{1-406.} Royal Counties in Transylvania

Once he had extended his rule to Transylvania, King St. Stephen formed royal counties — coinciding with deaconries — in the region between the Nagy-Szamos and Maros rivers. South of the Maros, the former domain of the gyula Prokuj became a royal estate. The 14th-century version of the 'Old Gesta'[8]8. (SRH I, 316) relates that after taking the gyula captive, King St. Stephen 'put in charge his great-grandfather (proavus) Zoltán, who became the inheritor of those Transylvanian territories, and thus came to be known simply as Zoltán Erdőelvi (Erdeelui) [i.e Zoltán of Erdély = Transylvania]. He was a very old man who had survived into the time of the sainted king and wanted to rule over prosperous peoples.' His name was given to a fortification called Zoltángyepűje as well as to two villages called Zoltán, in the Olt bend. Initially, this territory constituted a huge 'Fehér' ('white') province, administered by a voivode generally selected from among the lords in the king's entourage. Sources from 1111 and 1113 identify this governor as Mercurius princeps ultrasilvanus, and the reference in 1097 to a Mercurio comes Bellegratae probably indicates the same titleholder, which means that he was also count of Fehérvár (Belgrade). The title voivode (voivoda in Latin) appears in documents only at the end of the 12th century; earlier sources, dating from 1177 and 1183, refer to the ispán (count) of Fehérvár. There are two subsequent references (in 1200 and 1201) to the voivode being also the count of Fehérvár; thereafter, only the title 'voivode' appears. Not infrequently, one man was the count of several counties; thus, in 1214, the voivode Gyula, of the Kán clan, was also the count of Szolnok county. However, this does not signify that Transylvania had been unified in terms of administration. For instance, in 1201, Gyula was both voivode and count of Fehérvár, but a certain Marton served as count of Szolnok, and records show that again, in 1220, different persons held offices of voivode and count of Szolnok. When, in {1-407.} 1227, King Andrew II put his son (later King Béla IV) in charge of Transylvania, with the title of 'junior king', the whole of Szolnok county (which extended as far as the Tisza and included a northern strip of Transylvania) was excluded from Béla's remit; Andrew's charters always included the count of Szolnok, and those of Béla, the voivode of Transylvania.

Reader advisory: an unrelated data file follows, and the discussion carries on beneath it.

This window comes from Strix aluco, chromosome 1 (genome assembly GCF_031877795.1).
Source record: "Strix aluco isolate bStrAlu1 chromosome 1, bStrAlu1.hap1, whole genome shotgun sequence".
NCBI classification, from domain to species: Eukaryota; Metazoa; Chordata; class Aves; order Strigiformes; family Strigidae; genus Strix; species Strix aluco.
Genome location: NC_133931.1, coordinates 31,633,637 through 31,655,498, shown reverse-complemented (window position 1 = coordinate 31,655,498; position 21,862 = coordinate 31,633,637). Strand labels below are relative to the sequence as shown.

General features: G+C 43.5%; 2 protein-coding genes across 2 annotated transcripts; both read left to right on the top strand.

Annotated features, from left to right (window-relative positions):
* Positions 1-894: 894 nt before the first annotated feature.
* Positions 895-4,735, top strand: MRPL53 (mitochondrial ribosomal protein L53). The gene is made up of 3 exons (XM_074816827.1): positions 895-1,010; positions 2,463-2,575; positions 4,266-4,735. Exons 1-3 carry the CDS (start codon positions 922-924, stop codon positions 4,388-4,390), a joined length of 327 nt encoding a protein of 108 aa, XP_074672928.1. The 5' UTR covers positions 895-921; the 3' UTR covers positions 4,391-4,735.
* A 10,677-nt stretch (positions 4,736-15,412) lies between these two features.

For a time, documentary listings of high offices included the counts of Doboka (1164) and Kolozs (1177, 1183, 1201), who were mentioned each time in conjunction with the voivode and the count of Fehérvár; then the counts were subordinated to the voivode, and the title disappeared from these lists. Torda, mainly because of its location, was the first county to come under the direct authority of the voivode; although there is a mention of its castle as early as 1075, its count (perhaps only by accidental omission) is never noted in royal charters. In contrast, until the early 13th century, the counts of Doboka and Kolozs were considered equal in rank to the voivode, who also governed the county of Fehérvár. All of Transylvania was finally brought under the voivode's rule in 1263, when he acquired responsibility for the county of Szolnok. Thereafter, the counts of Transylvania's seven counties — including the newly-created counties of Küküllő (its castle was first mentioned in 1177, and its count in 1214), Hunyad, and Belső-Szolnok (carved out of Szolnok county) — were subordinate to the voivode.